Orange Cookies Recipe (2024)

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ByAmanda CarlisleUpdated on

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A deliciously refreshing Christmas Cookie recipe. Really these could be made all year long! Try these delicious Orange Cookies this holiday season!Orange Cookies Recipe (1)

It is that time of year. The time of year when you deck the halls with ribbons, evergreens, and tinsel. The time of year when the kids squeal when they see Santa at the mall and circle every toy in the catalog with a big red marker. It is the time of year when my kitchen reeks of the smell of baked goods rising in the oven.

I love to bake cookies. Dozens and dozens of cookies. Don’t worry I don’t eat them all myself, but I love to give them as gifts! This is one of our family favorites that make a ton of cookies, but everyone is absolutely delicious! You can see more delicious Cookie Recipes right here!

I have recently switched it up and made them gluten free and dairy free with excellent results. There are substitutions in the recipe below.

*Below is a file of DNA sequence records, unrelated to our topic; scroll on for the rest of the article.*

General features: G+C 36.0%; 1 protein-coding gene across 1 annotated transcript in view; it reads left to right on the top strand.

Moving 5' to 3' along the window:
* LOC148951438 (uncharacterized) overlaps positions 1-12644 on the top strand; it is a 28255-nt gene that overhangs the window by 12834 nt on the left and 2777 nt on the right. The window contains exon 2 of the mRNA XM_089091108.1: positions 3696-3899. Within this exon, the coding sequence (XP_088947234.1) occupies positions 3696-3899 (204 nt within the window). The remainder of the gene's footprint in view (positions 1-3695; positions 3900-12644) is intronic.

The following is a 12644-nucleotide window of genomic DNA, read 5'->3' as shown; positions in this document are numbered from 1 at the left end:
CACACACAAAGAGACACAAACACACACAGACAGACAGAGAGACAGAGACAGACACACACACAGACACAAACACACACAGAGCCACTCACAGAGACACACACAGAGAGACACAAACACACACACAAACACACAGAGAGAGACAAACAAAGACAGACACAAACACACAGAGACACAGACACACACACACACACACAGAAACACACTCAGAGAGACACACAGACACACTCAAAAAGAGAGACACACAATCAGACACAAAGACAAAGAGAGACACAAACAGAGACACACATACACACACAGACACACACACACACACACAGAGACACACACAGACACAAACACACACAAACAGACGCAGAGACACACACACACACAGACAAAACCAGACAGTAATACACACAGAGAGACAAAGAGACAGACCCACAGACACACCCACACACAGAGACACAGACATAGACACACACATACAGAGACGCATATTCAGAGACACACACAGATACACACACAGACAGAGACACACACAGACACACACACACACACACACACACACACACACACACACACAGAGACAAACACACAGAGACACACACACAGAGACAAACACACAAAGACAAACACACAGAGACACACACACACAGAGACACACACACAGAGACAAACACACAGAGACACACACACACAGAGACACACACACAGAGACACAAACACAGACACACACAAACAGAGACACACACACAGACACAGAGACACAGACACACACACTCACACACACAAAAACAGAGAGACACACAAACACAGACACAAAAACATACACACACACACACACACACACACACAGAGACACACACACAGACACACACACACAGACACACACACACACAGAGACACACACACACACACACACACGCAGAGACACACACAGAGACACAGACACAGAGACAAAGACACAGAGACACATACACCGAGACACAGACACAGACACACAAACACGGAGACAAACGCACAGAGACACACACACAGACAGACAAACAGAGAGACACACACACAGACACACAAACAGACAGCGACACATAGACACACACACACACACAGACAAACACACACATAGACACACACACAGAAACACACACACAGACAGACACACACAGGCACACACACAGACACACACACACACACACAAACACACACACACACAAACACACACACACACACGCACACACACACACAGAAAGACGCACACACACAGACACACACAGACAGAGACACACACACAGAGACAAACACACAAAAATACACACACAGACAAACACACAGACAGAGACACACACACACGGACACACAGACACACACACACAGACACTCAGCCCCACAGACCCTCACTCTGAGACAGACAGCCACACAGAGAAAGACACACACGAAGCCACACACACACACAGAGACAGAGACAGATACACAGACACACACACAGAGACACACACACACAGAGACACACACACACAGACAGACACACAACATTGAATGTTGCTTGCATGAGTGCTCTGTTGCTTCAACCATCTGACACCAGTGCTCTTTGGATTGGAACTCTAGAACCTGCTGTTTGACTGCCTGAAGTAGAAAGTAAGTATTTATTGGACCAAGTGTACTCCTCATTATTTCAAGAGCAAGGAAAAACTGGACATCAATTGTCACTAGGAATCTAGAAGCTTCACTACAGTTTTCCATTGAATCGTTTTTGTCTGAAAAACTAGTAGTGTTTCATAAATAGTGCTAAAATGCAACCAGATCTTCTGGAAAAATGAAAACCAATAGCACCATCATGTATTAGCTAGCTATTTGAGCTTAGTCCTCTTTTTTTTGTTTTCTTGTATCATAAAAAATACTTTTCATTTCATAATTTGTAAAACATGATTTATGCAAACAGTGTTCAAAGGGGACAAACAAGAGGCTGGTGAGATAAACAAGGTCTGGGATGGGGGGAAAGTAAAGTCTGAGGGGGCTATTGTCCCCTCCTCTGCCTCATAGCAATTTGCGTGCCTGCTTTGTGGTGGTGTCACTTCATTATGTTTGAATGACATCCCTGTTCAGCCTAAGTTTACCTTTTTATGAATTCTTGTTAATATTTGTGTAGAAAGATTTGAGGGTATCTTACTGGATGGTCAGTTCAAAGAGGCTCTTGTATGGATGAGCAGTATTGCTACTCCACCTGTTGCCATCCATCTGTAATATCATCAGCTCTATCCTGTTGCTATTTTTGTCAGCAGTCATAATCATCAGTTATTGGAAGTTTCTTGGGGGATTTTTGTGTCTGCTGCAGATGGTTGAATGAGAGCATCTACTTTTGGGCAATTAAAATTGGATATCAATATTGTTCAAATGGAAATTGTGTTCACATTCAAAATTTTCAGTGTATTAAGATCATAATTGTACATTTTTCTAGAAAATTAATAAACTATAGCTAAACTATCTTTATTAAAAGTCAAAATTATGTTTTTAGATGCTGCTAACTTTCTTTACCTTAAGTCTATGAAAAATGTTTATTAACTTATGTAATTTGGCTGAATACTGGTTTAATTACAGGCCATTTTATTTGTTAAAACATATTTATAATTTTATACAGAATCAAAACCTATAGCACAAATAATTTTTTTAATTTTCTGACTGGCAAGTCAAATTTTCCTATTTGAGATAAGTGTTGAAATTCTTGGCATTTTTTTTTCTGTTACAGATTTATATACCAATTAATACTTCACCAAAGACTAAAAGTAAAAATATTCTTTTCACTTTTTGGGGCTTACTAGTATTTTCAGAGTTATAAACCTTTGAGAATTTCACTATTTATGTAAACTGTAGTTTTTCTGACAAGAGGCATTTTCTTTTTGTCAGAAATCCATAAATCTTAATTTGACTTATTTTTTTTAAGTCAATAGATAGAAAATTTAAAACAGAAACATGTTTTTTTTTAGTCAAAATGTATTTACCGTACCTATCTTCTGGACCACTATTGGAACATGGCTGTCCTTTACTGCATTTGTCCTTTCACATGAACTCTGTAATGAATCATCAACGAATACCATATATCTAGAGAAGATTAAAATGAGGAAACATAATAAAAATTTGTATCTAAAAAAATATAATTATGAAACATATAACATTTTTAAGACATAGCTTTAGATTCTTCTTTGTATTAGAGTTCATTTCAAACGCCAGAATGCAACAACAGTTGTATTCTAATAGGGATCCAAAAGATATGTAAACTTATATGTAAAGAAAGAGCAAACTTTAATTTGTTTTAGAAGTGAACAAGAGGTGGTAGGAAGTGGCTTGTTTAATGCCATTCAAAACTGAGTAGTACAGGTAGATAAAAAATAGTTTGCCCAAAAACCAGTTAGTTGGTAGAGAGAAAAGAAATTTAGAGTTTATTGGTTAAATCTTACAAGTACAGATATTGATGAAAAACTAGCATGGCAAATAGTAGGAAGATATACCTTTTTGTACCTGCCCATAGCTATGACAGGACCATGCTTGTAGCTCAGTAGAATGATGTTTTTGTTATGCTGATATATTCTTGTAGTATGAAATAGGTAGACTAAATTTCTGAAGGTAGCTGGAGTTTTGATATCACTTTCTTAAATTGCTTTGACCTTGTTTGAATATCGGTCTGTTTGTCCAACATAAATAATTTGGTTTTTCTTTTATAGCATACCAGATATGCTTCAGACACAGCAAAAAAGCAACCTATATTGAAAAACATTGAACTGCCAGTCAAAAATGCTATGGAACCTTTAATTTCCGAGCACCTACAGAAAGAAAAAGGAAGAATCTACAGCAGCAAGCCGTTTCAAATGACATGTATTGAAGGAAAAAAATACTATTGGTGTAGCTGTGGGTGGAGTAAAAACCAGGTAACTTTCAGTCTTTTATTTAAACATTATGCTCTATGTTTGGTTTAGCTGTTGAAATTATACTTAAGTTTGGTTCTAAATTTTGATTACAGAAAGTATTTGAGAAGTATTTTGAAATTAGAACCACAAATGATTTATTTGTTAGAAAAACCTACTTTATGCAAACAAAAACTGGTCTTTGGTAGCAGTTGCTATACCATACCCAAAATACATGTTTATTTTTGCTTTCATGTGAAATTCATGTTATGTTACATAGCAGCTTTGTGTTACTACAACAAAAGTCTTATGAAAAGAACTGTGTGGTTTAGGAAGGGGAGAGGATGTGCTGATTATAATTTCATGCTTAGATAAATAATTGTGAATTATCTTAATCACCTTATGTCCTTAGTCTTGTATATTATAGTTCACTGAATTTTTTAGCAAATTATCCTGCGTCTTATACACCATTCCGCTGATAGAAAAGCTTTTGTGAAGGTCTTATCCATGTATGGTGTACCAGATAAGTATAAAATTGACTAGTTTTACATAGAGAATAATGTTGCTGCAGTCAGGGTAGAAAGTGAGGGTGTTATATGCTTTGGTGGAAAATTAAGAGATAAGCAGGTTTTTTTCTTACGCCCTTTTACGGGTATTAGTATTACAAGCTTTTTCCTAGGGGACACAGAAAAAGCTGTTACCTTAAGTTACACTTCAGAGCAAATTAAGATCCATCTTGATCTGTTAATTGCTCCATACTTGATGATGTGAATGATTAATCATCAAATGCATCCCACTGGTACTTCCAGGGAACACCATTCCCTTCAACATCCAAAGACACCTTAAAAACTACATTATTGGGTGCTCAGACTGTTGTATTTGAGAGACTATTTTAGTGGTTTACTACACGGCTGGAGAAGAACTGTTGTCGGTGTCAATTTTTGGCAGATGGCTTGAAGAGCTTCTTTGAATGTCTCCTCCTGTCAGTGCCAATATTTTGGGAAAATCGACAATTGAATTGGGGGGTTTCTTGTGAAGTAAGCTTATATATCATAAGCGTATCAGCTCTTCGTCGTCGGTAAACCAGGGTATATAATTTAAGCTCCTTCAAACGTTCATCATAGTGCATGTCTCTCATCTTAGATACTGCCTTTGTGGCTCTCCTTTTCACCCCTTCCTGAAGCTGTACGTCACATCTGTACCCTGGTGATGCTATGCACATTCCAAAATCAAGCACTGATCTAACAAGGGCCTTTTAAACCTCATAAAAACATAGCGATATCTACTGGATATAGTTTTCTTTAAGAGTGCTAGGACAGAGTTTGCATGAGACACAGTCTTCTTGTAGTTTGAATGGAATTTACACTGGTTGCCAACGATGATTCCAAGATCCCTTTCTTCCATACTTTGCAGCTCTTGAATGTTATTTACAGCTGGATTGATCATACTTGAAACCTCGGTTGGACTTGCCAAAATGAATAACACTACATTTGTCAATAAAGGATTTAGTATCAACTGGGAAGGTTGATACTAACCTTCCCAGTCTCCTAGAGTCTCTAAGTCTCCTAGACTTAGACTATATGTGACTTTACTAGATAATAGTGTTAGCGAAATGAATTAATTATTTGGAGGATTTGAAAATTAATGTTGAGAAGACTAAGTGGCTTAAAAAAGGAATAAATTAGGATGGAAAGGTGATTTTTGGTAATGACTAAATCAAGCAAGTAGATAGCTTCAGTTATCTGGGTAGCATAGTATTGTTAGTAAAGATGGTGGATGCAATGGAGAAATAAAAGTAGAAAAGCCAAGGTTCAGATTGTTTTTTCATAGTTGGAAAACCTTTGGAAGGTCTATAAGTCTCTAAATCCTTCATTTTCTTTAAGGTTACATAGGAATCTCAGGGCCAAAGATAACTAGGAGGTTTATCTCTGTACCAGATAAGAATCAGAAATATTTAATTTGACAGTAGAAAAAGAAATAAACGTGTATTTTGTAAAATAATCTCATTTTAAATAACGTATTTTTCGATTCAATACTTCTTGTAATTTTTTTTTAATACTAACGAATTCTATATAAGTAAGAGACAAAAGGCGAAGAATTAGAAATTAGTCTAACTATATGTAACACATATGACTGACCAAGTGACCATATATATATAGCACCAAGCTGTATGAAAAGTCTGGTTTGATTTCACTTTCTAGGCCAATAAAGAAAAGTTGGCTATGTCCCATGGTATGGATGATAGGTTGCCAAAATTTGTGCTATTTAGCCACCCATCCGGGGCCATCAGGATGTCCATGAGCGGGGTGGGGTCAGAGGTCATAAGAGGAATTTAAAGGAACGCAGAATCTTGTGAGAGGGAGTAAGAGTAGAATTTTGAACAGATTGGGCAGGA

Orange Cookies Recipe (2)

I do recommend making these with a cookie scoop. I t will make the best uniform cookies and it will help them bake evenly.

Orange Cookies

Print Recipe

Orange Cookies Recipe (3)

Prep Time:15 minutes mins

Cook Time:15 minutes mins

Total Time:30 minutes mins




  • Preheat oven to 350 degrees.

  • Grate orange rinds to get zest. You will want the zest of all 3 oranges. After you have grated cut open and juice the oranges.

  • Cream together butter and sugar; add eggs, juice and grated rind of oranges. Mix thoroughly.

  • Sift together flour, baking soda, and baking powder.

  • In a small bowl, mix together milk and vinegar or use buttermilk.

  • Alternate adding milk and dry ingredients to creamed mixture, mixing well after each addition.

  • Drop by rounded teaspoonfuls onto un-greased cookie sheet.

  • Bake for 15 minute or until light brown. Ice cookies while warmIcing

  • Whisk together to make icing for orange cookies. Drizzle over cookies, or dip cookies into icing while still warm.

Gluten Free

  • Substitute a gluten free flour mix. You can also half the recipe if you would like.

Dairy Free

  • Use dairy free milk and margarine of your choice.

Servings: 6 dozen

Author: Amanda@A few Short Cuts